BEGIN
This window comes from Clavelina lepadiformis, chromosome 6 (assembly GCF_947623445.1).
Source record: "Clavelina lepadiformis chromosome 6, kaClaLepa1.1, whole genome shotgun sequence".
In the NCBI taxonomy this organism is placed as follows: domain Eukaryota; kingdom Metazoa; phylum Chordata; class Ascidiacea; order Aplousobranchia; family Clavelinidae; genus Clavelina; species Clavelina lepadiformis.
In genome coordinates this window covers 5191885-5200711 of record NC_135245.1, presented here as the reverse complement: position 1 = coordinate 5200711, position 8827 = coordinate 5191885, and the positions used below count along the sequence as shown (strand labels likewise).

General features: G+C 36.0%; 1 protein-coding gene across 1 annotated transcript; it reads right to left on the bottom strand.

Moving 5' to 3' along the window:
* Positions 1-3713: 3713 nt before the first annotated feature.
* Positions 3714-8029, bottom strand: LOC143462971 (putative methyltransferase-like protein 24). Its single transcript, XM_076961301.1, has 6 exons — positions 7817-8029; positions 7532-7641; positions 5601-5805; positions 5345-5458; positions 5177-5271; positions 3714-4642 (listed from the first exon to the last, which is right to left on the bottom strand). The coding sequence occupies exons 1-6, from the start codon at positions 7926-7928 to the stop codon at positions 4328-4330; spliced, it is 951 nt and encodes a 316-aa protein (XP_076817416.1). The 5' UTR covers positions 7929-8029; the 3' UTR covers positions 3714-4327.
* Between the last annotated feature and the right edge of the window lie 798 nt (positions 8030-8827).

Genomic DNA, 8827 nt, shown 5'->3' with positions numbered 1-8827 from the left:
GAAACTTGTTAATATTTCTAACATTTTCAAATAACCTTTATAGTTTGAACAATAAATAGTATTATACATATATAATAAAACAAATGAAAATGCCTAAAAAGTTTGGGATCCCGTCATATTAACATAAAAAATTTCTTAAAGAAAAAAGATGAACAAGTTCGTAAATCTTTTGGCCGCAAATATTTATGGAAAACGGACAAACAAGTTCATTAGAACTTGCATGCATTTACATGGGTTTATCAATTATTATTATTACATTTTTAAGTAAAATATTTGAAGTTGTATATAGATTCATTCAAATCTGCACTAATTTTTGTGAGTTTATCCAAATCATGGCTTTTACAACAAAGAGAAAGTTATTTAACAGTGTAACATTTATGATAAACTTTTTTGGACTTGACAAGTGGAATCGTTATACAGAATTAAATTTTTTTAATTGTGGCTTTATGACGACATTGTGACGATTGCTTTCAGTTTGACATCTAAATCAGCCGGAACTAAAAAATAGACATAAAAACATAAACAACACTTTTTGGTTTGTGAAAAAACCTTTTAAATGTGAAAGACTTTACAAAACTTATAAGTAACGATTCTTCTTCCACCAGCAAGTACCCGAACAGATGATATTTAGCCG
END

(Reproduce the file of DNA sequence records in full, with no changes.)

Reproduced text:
This window comes from Clavelina lepadiformis, chromosome 6 (assembly GCF_947623445.1).
Source record: "Clavelina lepadiformis chromosome 6, kaClaLepa1.1, whole genome shotgun sequence".
In the NCBI taxonomy this organism is placed as follows: domain Eukaryota; kingdom Metazoa; phylum Chordata; class Ascidiacea; order Aplousobranchia; family Clavelinidae; genus Clavelina; species Clavelina lepadiformis.
In genome coordinates this window covers 5191885-5200711 of record NC_135245.1, presented here as the reverse complement: position 1 = coordinate 5200711, position 8827 = coordinate 5191885, and the positions used below count along the sequence as shown (strand labels likewise).

General features: G+C 36.0%; 1 protein-coding gene across 1 annotated transcript; it reads right to left on the bottom strand.

Moving 5' to 3' along the window:
* Positions 1-3713: 3713 nt before the first annotated feature.
* Positions 3714-8029, bottom strand: LOC143462971 (putative methyltransferase-like protein 24). Its single transcript, XM_076961301.1, has 6 exons — positions 7817-8029; positions 7532-7641; positions 5601-5805; positions 5345-5458; positions 5177-5271; positions 3714-4642 (listed from the first exon to the last, which is right to left on the bottom strand). The coding sequence occupies exons 1-6, from the start codon at positions 7926-7928 to the stop codon at positions 4328-4330; spliced, it is 951 nt and encodes a 316-aa protein (XP_076817416.1). The 5' UTR covers positions 7929-8029; the 3' UTR covers positions 3714-4327.
* Between the last annotated feature and the right edge of the window lie 798 nt (positions 8030-8827).

Genomic DNA, 8827 nt, shown 5'->3' with positions numbered 1-8827 from the left:
GAAACTTGTTAATATTTCTAACATTTTCAAATAACCTTTATAGTTTGAACAATAAATAGTATTATACATATATAATAAAACAAATGAAAATGCCTAAAAAGTTTGGGATCCCGTCATATTAACATAAAAAATTTCTTAAAGAAAAAAGATGAACAAGTTCGTAAATCTTTTGGCCGCAAATATTTATGGAAAACGGACAAACAAGTTCATTAGAACTTGCATGCATTTACATGGGTTTATCAATTATTATTATTACATTTTTAAGTAAAATATTTGAAGTTGTATATAGATTCATTCAAATCTGCACTAATTTTTGTGAGTTTATCCAAATCATGGCTTTTACAACAAAGAGAAAGTTATTTAACAGTGTAACATTTATGATAAACTTTTTTGGACTTGACAAGTGGAATCGTTATACAGAATTAAATTTTTTTAATTGTGGCTTTATGACGACATTGTGACGATTGCTTTCAGTTTGACATCTAAATCAGCCGGAACTAAAAAATAGACATAAAAACATAAACAACACTTTTTGGTTTGTGAAAAAACCTTTTAAATGTGAAAGACTTTACAAAACTTATAAGTAACGATTCTTCTTCCACCAGCAAGTACCCGAACAGATGATATTTAGCCG